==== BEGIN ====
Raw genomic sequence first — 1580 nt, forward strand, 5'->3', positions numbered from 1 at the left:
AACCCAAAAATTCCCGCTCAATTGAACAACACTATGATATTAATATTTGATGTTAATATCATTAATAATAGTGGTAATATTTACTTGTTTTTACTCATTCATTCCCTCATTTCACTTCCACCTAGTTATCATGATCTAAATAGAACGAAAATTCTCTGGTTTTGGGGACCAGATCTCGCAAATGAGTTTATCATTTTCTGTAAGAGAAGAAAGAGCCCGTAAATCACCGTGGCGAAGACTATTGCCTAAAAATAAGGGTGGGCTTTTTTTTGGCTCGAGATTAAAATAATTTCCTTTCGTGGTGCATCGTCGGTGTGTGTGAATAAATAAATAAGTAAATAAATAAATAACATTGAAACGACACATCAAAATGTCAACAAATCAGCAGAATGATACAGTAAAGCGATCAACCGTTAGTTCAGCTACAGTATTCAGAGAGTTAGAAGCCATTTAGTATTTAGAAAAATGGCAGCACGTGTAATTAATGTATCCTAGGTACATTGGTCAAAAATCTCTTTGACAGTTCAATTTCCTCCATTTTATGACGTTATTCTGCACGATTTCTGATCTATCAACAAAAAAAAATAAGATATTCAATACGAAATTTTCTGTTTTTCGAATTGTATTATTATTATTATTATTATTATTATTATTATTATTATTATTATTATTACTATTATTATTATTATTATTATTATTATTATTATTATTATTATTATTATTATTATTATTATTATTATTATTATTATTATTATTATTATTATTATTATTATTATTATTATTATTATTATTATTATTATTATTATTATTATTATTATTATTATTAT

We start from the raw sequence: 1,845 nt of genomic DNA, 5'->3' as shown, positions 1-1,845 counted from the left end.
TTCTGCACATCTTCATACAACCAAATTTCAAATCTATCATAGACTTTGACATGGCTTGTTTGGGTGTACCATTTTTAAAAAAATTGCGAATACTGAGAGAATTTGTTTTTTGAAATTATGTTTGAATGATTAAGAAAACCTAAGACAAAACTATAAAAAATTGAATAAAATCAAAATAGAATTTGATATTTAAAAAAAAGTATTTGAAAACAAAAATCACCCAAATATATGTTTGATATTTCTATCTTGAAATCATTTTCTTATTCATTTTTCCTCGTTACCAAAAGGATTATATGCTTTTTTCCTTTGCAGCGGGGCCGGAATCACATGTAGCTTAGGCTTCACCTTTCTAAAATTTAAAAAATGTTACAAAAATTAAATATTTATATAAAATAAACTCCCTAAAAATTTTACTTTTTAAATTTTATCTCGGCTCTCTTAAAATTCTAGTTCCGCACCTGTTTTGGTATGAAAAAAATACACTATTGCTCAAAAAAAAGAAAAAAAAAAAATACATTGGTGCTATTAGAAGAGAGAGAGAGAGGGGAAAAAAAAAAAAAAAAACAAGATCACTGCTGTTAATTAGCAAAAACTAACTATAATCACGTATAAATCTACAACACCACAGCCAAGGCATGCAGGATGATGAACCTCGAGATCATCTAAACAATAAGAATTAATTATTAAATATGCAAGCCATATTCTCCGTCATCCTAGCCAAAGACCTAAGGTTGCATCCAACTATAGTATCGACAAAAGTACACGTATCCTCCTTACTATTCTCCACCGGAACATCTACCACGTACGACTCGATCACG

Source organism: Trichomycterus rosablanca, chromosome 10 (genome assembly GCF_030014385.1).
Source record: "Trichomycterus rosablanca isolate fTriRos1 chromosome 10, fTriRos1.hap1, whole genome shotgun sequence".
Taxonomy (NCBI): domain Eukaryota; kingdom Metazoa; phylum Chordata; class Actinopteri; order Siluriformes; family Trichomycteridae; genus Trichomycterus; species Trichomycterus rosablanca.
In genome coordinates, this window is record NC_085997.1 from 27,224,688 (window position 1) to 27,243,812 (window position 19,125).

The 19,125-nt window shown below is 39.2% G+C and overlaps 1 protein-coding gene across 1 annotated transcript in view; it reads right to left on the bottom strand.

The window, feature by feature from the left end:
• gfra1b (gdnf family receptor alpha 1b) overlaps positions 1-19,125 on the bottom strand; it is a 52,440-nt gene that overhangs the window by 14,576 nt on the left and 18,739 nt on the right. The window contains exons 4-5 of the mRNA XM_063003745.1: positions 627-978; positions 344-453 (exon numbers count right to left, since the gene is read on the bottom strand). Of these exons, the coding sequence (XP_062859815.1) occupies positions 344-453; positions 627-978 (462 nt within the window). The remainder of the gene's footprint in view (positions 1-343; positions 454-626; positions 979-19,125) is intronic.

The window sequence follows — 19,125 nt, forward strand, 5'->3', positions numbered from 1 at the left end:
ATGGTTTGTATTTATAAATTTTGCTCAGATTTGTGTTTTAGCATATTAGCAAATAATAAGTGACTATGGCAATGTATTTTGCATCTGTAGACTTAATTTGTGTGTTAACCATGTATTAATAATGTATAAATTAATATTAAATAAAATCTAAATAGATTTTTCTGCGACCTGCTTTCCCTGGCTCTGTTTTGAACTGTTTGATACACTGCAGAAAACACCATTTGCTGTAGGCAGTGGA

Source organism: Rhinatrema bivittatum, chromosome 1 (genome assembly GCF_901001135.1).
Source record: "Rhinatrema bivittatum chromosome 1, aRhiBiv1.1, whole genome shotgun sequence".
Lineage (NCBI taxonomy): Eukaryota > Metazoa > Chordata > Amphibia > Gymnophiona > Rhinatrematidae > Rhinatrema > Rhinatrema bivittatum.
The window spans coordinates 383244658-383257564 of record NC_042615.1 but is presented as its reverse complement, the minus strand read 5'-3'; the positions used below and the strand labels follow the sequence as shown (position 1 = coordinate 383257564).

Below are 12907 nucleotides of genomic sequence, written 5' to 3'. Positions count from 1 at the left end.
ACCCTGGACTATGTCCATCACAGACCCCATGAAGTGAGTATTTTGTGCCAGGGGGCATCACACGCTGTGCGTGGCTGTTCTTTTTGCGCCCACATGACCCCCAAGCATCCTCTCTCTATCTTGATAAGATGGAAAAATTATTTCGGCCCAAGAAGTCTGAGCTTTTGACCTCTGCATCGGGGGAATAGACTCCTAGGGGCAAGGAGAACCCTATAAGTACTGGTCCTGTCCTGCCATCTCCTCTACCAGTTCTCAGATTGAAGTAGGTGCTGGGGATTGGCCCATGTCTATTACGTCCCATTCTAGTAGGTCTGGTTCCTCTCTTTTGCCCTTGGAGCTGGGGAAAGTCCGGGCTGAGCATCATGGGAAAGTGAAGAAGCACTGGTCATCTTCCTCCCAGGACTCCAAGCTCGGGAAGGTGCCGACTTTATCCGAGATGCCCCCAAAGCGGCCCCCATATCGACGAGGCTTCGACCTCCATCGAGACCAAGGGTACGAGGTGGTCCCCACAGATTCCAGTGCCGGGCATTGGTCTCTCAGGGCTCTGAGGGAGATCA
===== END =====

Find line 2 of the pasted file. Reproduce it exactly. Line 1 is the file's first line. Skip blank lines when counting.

AACCCAAAAATTCCCGCTCAATTGAACAACACTATGATATTAATATTTGATGTTAATATCATTAATAATAGTGGTAATATTTACTTGTTTTTACTCATTCATTCCCTCATTTCACTTCCACCTAGTTATCATGATCTAAATAGAACGAAAATTCTCTGGTTTTGGGGACCAGATCTCGCAAATGAGTTTATCATTTTCTGTAAGAGAAGAAAGAGCCCGTAAATCACCGTGGCGAAGACTATTGCCTAAAAATAAGGGTGGGCTTTTTTTTGGCTCGAGATTAAAATAATTTCCTTTCGTGGTGCATCGTCGGTGTGTGTGAATAAATAAATAAGTAAATAAATAAATAACATTGAAACGACACATCAAAATGTCAACAAATCAGCAGAATGATACAGTAAAGCGATCAACCGTTAGTTCAGCTACAGTATTCAGAGAGTTAGAAGCCATTTAGTATTTAGAAAAATGGCAGCACGTGTAATTAATGTATCCTAGGTACATTGGTCAAAAATCTCTTTGACAGTTCAATTTCCTCCATTTTATGACGTTATTCTGCACGATTTCTGATCTATCAACAAAAAAAAATAAGATATTCAATACGAAATTTTCTGTTTTTCGAATTGTATTATTATTATTATTATTATTATTATTATTATTATTATTATTATTATTACTATTATTATTATTATTATTATTATTATTATTATTATTATTATTATTATTATTATTATTATTATTATTATTATTATTATTATTATTATTATTATTATTATTATTATTATTATTATTATTATTATTATTATTATTATTATTATTATTATTATTAT